Theravada Buddhism, tripatka, King Asoka, Gautama Buddha, Maitreya Buddha
[history, Theravada Buddhism]
Buddhism Lord Maitreya Sanskrit Sri Lanka

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Theravada Buddhism
outline history

  Siddhartha Gautama, known to history as Gautama Buddha, born circa 563 B.C.E. lived into his eighties, having taught for more than forty years based on his Enlightenment experiences.
  Buddha did not however leave behind him a fully recognised canon of religious writings. A Great Council was held at the time of Buddha's death in the hope of reaching an agreement as to what Buddha's teachings had actually been and also on the imposition of monastic discipline.
  Notwithstanding the convening of this Council, and indeed of other Councils in later centuries, Buddhism fragmented, in the shorter time-frame, into some eighteen schools or approaches to faith. In the longer time-frame the foundations were laid for the eventual emergence of two major traditions - the Theravadan and the Mahayanan.

Theravada Buddhism

  Theravada the Way of the Elders sees its origin as being within the first monastic community established by Gautama Buddha. 
  Mahayana began to more formally emerge in distinction to Theravada after a Third Council held at Patna circa 250 B.C. under the authority of the notable King Asoka.
  King Asoka himself preferred Mahayana but tradition has it that it was a son of Asoka's, who lived as a Theravadan monk, who was responsible for a most significant and enduring conversion of the island of Sri Lanka to the Theravada interpretation.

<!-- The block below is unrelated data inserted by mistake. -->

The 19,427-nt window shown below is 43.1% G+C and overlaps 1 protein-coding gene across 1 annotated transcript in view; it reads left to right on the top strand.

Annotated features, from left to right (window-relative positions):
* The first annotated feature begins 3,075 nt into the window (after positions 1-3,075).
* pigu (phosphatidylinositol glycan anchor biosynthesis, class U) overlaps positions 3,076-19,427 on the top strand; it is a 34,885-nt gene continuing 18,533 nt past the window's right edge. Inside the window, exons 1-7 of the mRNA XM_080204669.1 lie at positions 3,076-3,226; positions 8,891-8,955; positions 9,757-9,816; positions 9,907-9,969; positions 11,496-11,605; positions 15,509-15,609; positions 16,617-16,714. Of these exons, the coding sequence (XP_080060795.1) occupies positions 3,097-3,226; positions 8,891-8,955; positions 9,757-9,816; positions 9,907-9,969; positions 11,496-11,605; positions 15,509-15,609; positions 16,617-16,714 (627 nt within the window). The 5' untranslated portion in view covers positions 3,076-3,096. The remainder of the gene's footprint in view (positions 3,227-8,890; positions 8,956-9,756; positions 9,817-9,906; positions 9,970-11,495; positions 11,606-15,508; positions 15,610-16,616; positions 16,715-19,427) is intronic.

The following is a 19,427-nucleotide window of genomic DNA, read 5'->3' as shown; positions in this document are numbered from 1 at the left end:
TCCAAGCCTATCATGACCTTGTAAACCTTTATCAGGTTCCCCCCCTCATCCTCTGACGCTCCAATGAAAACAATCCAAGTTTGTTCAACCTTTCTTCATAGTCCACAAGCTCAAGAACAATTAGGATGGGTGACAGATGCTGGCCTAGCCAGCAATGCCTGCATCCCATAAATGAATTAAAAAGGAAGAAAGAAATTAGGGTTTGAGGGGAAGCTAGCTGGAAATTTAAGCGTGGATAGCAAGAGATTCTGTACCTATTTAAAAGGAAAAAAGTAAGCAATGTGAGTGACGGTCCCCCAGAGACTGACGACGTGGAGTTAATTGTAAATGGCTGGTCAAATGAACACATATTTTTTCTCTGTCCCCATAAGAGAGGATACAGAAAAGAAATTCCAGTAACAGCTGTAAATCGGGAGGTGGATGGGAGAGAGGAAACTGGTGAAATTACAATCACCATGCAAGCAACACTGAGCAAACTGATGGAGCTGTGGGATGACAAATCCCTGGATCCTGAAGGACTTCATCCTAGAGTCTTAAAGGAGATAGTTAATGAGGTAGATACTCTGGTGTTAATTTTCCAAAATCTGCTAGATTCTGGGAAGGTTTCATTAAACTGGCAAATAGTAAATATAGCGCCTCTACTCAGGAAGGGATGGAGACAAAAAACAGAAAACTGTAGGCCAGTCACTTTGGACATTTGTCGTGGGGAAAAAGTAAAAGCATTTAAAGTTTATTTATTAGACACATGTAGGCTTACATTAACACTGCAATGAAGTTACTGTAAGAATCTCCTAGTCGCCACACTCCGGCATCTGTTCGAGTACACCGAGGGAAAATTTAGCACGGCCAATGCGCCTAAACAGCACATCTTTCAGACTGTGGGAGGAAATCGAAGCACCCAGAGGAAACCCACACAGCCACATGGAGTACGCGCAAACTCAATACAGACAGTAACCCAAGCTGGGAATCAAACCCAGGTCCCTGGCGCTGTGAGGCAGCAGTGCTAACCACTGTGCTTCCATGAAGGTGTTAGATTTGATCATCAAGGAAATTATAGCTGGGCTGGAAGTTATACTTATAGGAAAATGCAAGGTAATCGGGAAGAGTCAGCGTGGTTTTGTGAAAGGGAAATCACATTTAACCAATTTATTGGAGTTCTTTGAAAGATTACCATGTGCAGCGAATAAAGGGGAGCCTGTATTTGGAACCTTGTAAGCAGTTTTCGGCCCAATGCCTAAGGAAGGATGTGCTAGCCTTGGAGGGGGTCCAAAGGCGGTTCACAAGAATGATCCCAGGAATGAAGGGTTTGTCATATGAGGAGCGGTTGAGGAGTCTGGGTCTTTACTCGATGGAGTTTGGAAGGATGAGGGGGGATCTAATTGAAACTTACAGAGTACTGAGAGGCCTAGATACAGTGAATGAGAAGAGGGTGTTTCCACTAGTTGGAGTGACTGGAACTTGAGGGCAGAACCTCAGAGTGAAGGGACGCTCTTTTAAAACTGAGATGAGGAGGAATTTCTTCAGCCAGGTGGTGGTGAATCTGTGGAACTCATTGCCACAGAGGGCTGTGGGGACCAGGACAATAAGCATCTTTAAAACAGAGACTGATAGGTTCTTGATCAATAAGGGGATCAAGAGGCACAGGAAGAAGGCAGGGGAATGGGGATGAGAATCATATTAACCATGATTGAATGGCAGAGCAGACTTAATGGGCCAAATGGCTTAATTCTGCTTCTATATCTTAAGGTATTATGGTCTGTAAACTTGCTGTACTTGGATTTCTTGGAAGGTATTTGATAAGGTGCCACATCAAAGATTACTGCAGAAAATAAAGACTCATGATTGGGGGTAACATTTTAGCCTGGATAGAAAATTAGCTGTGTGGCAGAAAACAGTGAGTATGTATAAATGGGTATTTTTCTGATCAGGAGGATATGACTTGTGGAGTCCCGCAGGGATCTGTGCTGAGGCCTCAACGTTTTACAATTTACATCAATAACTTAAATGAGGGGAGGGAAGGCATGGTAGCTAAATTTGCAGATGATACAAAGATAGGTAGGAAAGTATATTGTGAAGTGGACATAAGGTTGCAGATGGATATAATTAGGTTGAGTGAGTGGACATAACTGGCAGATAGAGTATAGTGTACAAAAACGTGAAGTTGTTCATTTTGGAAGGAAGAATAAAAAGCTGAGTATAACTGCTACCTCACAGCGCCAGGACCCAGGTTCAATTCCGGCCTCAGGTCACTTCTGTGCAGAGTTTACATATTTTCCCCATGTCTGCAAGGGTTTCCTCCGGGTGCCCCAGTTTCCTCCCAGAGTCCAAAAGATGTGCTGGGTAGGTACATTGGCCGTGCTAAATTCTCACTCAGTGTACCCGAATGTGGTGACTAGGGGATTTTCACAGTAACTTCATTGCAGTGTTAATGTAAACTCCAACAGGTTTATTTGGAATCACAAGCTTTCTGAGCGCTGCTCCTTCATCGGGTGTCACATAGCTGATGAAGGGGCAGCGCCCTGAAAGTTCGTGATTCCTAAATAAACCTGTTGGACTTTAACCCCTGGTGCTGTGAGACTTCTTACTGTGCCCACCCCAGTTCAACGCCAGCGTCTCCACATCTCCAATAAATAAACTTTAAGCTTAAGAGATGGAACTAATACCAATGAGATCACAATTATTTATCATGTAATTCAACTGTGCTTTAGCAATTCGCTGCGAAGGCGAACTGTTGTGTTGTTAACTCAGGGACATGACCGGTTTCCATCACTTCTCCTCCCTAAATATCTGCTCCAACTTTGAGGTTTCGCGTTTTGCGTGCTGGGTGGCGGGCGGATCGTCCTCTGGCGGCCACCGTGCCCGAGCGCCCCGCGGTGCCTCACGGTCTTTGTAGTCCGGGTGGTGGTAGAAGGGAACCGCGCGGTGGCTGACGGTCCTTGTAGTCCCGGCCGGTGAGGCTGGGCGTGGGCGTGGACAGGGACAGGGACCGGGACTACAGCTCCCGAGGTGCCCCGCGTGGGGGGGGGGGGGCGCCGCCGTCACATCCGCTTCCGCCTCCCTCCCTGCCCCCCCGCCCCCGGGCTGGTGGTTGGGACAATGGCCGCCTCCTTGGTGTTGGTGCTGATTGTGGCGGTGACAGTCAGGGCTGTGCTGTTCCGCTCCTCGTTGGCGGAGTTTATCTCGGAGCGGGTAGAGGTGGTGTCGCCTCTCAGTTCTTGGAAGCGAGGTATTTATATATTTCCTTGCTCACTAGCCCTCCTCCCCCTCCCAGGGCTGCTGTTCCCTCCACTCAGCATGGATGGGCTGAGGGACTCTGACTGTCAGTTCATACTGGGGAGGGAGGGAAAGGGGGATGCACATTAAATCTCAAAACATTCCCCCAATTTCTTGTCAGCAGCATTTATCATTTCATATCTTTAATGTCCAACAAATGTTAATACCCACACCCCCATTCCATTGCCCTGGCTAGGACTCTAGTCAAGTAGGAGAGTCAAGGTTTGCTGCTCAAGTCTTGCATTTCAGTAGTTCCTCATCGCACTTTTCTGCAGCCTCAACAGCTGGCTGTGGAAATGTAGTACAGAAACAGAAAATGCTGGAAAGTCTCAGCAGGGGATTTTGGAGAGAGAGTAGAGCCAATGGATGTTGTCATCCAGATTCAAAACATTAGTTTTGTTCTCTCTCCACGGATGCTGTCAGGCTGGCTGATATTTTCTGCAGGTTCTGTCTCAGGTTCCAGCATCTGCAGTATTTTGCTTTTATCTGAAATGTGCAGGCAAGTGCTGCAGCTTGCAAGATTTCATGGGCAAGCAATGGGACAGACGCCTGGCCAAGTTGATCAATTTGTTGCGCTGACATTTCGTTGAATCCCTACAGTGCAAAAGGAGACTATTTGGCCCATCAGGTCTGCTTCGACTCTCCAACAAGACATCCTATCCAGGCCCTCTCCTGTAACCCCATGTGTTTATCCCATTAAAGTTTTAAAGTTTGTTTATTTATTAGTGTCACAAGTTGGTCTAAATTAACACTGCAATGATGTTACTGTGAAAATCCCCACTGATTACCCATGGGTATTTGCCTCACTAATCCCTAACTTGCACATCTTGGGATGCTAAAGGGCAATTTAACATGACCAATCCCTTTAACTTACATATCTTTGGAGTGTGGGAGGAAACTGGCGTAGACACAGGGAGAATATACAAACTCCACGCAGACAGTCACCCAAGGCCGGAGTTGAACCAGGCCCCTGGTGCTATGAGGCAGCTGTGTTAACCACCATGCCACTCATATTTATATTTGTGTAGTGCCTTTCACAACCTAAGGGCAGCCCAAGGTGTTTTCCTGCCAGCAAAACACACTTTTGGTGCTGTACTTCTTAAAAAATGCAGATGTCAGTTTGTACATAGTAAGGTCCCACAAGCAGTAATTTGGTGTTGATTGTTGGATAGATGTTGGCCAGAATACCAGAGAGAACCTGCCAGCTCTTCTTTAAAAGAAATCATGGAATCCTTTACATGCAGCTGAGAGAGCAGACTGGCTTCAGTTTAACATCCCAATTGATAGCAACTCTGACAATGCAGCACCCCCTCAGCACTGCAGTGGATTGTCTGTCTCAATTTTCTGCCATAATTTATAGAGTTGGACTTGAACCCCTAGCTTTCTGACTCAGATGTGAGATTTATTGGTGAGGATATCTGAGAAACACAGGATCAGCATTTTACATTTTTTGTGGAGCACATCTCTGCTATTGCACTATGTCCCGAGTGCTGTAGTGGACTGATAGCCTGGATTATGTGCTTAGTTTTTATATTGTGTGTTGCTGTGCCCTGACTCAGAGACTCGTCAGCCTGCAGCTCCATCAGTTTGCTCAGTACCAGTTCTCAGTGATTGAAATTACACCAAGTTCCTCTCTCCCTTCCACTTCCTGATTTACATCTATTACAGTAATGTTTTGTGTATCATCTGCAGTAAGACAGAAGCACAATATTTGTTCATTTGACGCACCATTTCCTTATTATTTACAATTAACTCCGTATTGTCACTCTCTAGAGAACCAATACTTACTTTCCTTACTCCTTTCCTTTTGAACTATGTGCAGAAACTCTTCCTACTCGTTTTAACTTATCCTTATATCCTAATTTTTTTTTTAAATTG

Theravada regards the so-called Tripitaka (Three Baskets) of Sacred writings as being canonical as well as a very few other Texts. The Tripitaka writings were originally set down in Sanskrit and Pali, a variation of Sanskrit, some five hundred years after the times of Gautama Buddha.
  Theravada places more emphasis on monastics who may, individually and in exceptional cases, become arhats - enlightened Sages - who have attained Nirvana.
  Nirvana being a state where suffering is eliminated through the abandonment of desires - desires being the cause of suffering. The attainment of Nirvana is also held to bring release from an otherwise endless succession of rebirths. Each rebirth bringing with it a fair amount of suffering as each life would follow its due course.
  (Lay persons may aspire in some future life to themselves live as monastics seeking Enlightenment). 
  Hence there is an emphasis towards wisdom attained by individuals, and these individuals are expected to be monastics. The Buddha is regarded as having been a supreme teacher and guide not particularly inclined towards the use of rituals. Theravada looks to the existence of one historical Buddha and possibly also a prophecied future Buddha - the Lord Maitreya.
Introductory quotations
Buddhism history
Theravada Buddhism
an outline history
The Dalai Lama


Start of Theravada Buddhism
an outline history